This Navy SEAL workout puts your strength and endurance to the test

The Navy SEAL workout is tough, because being a Navy SEAL is a tough business. The workout we are going to discuss here uses your body only as resistance and therefore classifies it as a calisthenics workout. It also relies on endurance more than counting sets and reps. In fact, you won’t even need to count reps; the only thing you might want to check is the time. 

Here, we will talk about the Navy SEAL fitness test and how you can benefit from getting ready for it, even if you aren’t planning on joining the US military. The test requires you to do as many reps as you can in the set time interval and therefore is perfect to build muscles and endurance, as well as torching fat.

• See how it compares with this

If you prefer something a little less gung ho, there are plenty of ways to lose weight fast and build muscle at the same time. For example, you can do a push-pull workout or even a five-move full body workout. In general, the more muscles you move, the more calories you burn, so if weight loss is your aim, try doing more compound exercises, like deadlifts and squats. 

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What is the Navy SEAL fitness test?

As part of the test, you will need to perform five different exercises within a set amount of time. The requirements are as follows:

  1. Run 1.5 miles (2.4 km) in under 10 minutes and 30 seconds (competitive standard – 9-10 minutes)

What is great about this test that it measures the fitness levels of your whole body. You’ll need a strong back and shoulders for the swim, monster pecs and triceps for the pushups, rock hard abs and core for situps, godly lats and biceps for the pullups and swift quads, calves and glutes for the run.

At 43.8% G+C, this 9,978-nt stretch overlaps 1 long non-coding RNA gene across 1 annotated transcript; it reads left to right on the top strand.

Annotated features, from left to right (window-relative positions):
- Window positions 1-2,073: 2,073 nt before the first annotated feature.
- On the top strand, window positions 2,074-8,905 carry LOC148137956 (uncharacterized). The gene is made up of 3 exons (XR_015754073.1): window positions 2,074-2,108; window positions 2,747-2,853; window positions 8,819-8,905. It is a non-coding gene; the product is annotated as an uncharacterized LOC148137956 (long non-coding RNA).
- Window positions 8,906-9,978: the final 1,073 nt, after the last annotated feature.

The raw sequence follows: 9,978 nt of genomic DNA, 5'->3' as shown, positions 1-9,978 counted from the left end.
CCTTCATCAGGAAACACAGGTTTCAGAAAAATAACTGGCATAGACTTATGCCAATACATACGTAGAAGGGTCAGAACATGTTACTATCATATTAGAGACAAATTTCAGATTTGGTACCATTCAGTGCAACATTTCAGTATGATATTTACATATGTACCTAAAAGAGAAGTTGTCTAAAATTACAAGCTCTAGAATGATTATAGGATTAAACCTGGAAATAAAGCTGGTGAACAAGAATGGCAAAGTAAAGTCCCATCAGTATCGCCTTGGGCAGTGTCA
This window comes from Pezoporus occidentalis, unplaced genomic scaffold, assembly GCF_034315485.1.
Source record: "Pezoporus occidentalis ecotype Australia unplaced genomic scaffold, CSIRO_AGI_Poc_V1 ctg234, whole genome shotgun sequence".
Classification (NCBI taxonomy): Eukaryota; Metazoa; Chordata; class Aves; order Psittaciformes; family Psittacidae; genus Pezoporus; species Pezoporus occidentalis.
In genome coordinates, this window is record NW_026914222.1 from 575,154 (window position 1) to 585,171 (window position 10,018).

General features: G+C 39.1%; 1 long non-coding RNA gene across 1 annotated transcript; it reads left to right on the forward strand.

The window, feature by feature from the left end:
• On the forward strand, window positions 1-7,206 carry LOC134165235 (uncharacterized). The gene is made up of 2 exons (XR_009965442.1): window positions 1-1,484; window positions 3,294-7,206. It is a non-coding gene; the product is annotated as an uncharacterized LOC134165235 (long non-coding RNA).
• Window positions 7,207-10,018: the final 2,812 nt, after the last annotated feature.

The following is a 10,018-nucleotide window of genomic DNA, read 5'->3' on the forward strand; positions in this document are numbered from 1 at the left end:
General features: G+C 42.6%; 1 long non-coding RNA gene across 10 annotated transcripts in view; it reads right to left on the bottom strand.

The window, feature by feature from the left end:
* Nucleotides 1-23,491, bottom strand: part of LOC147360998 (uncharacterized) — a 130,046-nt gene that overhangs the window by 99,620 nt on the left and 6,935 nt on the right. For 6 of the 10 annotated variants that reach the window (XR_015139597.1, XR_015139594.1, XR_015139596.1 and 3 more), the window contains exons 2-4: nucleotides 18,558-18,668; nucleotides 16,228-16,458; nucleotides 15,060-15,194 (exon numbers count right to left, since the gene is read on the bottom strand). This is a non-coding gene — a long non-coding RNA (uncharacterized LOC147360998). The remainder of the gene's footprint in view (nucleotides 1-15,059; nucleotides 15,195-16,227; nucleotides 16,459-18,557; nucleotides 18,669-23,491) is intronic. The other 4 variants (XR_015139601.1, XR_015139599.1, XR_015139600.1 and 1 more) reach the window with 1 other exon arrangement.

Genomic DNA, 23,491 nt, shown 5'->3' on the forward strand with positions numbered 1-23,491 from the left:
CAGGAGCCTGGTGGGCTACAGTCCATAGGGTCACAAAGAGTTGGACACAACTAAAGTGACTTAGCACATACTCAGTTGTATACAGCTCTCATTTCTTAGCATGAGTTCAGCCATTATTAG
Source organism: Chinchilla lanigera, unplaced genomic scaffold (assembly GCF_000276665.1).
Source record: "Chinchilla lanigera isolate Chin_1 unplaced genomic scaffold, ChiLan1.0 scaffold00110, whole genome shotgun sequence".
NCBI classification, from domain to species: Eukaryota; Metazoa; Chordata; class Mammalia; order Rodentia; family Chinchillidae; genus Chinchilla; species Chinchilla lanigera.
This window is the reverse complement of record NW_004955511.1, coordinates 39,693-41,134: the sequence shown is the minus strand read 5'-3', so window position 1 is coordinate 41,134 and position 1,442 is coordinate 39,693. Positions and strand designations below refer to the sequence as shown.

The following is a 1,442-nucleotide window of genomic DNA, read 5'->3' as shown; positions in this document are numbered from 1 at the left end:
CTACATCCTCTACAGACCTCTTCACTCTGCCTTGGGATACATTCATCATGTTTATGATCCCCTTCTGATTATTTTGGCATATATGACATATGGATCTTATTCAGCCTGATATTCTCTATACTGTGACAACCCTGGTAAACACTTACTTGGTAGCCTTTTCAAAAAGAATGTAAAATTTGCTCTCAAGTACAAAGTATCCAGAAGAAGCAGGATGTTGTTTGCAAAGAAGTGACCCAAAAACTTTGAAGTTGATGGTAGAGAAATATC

Another good aspect of the test is that it’s time limited and bodyweight only: you won’t have to count weights and volume here, just do as many reps as you can within the set time. Doesn’t get less complicated than that.

Due to the high rep count, working out using this method is not all that dissimilar to doing CrossFit, for example, and builds endurance as well. 

  1. This SAS endurance workout will build strength and also melt fat off your body

Eat right to gain right

If you want to build muscles and lose fat, you will need to eat right, no question about it. Even if your aim is to lose weight doing this exercise, you will need to get a better understanding of what you eat and most importantly, how much carbs, fats and protein do you consume a day.

If it sounds daunting and a lot of hassle to count macros, it really isn’t. There are free apps that literally tells you what’s in the food you eat by scanning the barcode of the product, such as MyFitnessPal. Once you know what’s in it, you can decide whether you need that last slice of large Dominos pepperoni pizza (you don’t).

Either you are trying to lose fat or want to build muscle, eating more protein is beneficial for you. If you fall in the former category, try swapping some bad fats and carbs – most of the processed food falls into this category – to protein snacks, let them be protein bars or just a small portion of high-carb nuts.

If you are trying to gain muscle mass and are naturally skinny, try adding some high protein mass gainers, like Bulk Powders’ Informed Mass or The Protein Works’ Total Mass Matrix.

Drinking more water also helps, so fill up your gym water bottle and drink that water!

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Warm up and cool down

Although this workout uses plenty of cardio elements, you want to get ready even for those. Light jogging and stretching helps priming the muscles and your body for the upcoming exercises.

Stretching and relaxing tense muscles after the workout is also very beneficial. Use a foam roller and/or resistance bands, both of which can relieve muscle tension and 

IMPORTANT: if you have any medical condition or experiencing pain of any sort – especially back pain – please consult a medical professional before you start working out. Some of the below exercises put a lot of stress on your lower back and if you are ever unsure how to perform them, get a PT or a trained athlete to show you the correct form.